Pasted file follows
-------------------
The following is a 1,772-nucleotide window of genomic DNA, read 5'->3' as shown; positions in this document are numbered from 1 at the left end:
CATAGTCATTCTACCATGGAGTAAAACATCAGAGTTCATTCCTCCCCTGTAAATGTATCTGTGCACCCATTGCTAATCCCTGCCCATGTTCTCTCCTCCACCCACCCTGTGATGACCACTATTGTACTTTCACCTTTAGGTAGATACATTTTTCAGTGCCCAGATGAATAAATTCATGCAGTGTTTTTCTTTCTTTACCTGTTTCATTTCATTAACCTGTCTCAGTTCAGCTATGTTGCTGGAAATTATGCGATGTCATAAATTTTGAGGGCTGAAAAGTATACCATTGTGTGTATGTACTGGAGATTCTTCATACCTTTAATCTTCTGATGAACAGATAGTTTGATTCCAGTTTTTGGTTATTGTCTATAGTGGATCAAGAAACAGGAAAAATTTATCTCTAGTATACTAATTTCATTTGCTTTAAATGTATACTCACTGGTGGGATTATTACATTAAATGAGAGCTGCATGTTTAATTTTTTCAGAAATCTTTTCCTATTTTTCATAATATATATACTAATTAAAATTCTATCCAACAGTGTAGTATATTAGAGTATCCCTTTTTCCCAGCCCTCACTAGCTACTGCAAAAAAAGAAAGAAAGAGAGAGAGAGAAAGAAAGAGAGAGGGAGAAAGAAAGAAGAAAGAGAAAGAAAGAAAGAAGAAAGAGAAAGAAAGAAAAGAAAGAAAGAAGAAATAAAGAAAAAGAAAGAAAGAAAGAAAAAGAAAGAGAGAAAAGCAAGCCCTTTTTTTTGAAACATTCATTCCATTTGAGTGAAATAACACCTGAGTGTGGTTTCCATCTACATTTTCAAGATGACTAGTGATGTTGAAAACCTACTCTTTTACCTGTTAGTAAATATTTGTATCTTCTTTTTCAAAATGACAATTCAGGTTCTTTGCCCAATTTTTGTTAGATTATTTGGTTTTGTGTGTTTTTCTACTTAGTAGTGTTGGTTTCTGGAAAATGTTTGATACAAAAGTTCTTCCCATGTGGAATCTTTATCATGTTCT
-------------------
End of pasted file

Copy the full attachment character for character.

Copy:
The following is a 1,772-nucleotide window of genomic DNA, read 5'->3' as shown; positions in this document are numbered from 1 at the left end:
CATAGTCATTCTACCATGGAGTAAAACATCAGAGTTCATTCCTCCCCTGTAAATGTATCTGTGCACCCATTGCTAATCCCTGCCCATGTTCTCTCCTCCACCCACCCTGTGATGACCACTATTGTACTTTCACCTTTAGGTAGATACATTTTTCAGTGCCCAGATGAATAAATTCATGCAGTGTTTTTCTTTCTTTACCTGTTTCATTTCATTAACCTGTCTCAGTTCAGCTATGTTGCTGGAAATTATGCGATGTCATAAATTTTGAGGGCTGAAAAGTATACCATTGTGTGTATGTACTGGAGATTCTTCATACCTTTAATCTTCTGATGAACAGATAGTTTGATTCCAGTTTTTGGTTATTGTCTATAGTGGATCAAGAAACAGGAAAAATTTATCTCTAGTATACTAATTTCATTTGCTTTAAATGTATACTCACTGGTGGGATTATTACATTAAATGAGAGCTGCATGTTTAATTTTTTCAGAAATCTTTTCCTATTTTTCATAATATATATACTAATTAAAATTCTATCCAACAGTGTAGTATATTAGAGTATCCCTTTTTCCCAGCCCTCACTAGCTACTGCAAAAAAAGAAAGAAAGAGAGAGAGAGAAAGAAAGAGAGAGGGAGAAAGAAAGAAGAAAGAGAAAGAAAGAAAGAAGAAAGAGAAAGAAAGAAAAGAAAGAAAGAAGAAATAAAGAAAAAGAAAGAAAGAAAGAAAAAGAAAGAGAGAAAAGCAAGCCCTTTTTTTTGAAACATTCATTCCATTTGAGTGAAATAACACCTGAGTGTGGTTTCCATCTACATTTTCAAGATGACTAGTGATGTTGAAAACCTACTCTTTTACCTGTTAGTAAATATTTGTATCTTCTTTTTCAAAATGACAATTCAGGTTCTTTGCCCAATTTTTGTTAGATTATTTGGTTTTGTGTGTTTTTCTACTTAGTAGTGTTGGTTTCTGGAAAATGTTTGATACAAAAGTTCTTCCCATGTGGAATCTTTATCATGTTCT